Summer is here and the season's first gannet chick has been spotted at Black Reef colony.

It might be the only one out and about, but there will soon be another 8000 new additions to the four colonies at Cape Kidnappers.

Gannet Beach Adventures owners Kim and Colin Lindsay have seen the first chicks of the season.

Gannet chicks were born hairless, and remained nestled under their mothers until a feathery down grew over their bodies, Mr Lindsay said.


There could be a lot more chicks but they were hard to spot.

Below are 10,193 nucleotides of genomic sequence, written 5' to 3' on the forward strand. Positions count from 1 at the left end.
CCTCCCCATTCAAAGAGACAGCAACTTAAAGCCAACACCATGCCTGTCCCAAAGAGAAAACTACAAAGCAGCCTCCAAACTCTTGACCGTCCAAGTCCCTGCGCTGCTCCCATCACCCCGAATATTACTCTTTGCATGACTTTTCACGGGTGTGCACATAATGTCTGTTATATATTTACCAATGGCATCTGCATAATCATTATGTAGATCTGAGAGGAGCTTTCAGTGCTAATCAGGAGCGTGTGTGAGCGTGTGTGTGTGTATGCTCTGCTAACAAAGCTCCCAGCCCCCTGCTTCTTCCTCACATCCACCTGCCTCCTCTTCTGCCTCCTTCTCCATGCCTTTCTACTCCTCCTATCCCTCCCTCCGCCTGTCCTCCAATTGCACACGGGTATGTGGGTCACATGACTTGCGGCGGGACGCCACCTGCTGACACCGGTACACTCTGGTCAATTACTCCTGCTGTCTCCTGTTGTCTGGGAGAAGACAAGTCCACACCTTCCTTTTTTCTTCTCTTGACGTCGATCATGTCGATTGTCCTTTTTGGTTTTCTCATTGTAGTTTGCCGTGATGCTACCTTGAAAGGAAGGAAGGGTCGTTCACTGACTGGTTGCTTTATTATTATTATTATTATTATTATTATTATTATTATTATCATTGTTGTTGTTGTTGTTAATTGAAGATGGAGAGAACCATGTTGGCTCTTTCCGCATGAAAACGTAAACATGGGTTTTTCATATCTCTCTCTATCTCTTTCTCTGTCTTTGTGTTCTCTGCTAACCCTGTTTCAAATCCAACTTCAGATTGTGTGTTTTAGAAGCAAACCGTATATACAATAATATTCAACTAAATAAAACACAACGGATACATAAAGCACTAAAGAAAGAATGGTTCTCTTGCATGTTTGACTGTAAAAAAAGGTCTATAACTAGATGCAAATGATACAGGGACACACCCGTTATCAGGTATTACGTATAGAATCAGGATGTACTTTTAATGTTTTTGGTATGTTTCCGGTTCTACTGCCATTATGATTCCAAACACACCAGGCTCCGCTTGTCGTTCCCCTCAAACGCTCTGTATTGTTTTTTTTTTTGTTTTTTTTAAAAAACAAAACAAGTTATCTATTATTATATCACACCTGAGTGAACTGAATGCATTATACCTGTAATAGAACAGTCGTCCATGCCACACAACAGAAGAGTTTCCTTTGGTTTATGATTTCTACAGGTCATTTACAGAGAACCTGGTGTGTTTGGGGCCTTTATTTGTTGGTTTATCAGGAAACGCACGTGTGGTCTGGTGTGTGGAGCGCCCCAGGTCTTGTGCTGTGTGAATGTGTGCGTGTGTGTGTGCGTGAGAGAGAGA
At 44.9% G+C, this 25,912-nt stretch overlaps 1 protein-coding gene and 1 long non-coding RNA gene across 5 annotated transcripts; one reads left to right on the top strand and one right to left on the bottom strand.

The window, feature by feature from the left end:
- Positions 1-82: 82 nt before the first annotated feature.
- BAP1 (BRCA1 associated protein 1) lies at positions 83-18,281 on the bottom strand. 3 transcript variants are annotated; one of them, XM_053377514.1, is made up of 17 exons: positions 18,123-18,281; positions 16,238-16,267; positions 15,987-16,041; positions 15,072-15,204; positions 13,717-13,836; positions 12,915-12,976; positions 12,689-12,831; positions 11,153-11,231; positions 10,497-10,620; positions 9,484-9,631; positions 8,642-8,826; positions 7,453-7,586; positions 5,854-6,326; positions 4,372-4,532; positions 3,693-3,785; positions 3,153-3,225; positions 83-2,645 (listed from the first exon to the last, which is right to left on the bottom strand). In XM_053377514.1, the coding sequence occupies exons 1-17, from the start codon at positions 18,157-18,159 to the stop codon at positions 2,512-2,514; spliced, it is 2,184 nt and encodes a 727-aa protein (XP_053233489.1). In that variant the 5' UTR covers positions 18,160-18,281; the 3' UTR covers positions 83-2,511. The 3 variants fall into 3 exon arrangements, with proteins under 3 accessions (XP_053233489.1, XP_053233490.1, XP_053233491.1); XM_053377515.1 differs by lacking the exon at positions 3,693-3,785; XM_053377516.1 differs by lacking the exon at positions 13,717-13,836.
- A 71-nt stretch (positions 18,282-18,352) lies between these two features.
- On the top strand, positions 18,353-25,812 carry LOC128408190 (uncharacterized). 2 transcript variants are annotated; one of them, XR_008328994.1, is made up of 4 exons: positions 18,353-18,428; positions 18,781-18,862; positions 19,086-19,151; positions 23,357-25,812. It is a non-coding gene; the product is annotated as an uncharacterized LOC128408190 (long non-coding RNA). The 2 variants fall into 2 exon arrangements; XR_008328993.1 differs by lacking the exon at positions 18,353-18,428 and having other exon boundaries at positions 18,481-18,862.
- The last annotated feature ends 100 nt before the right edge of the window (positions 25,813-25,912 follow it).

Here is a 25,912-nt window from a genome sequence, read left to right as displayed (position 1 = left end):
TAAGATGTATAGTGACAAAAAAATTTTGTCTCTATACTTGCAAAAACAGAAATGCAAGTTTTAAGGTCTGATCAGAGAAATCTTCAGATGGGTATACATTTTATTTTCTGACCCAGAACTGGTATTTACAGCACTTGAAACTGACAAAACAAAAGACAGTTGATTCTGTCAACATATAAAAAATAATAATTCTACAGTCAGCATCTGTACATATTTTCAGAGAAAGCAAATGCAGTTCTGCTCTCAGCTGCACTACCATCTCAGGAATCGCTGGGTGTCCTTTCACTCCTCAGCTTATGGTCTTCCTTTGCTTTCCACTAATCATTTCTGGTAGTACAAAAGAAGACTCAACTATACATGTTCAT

"It needs to be pretty good weather for mum to get up and stretch her legs."

It was always exciting going down and seeing the new chicks. Mr Lindsay had since seen another chick at Black Reef.

"Its a good sign - nice to see it's all on track."

The 10,000 female gannets from the four colonies would sit on their eggs for 40 days, with most pairs producing one chick each season.

"Mum and dad have their hands pretty full just raising one baby," Mr Lindsay said.

Both parents would work together to bring food for their chick, which would be fully grown in four months.

It was a small window for the Lindsays to enjoy the new company. Beginning late March, the gannets would begin migrating to Australian waters.


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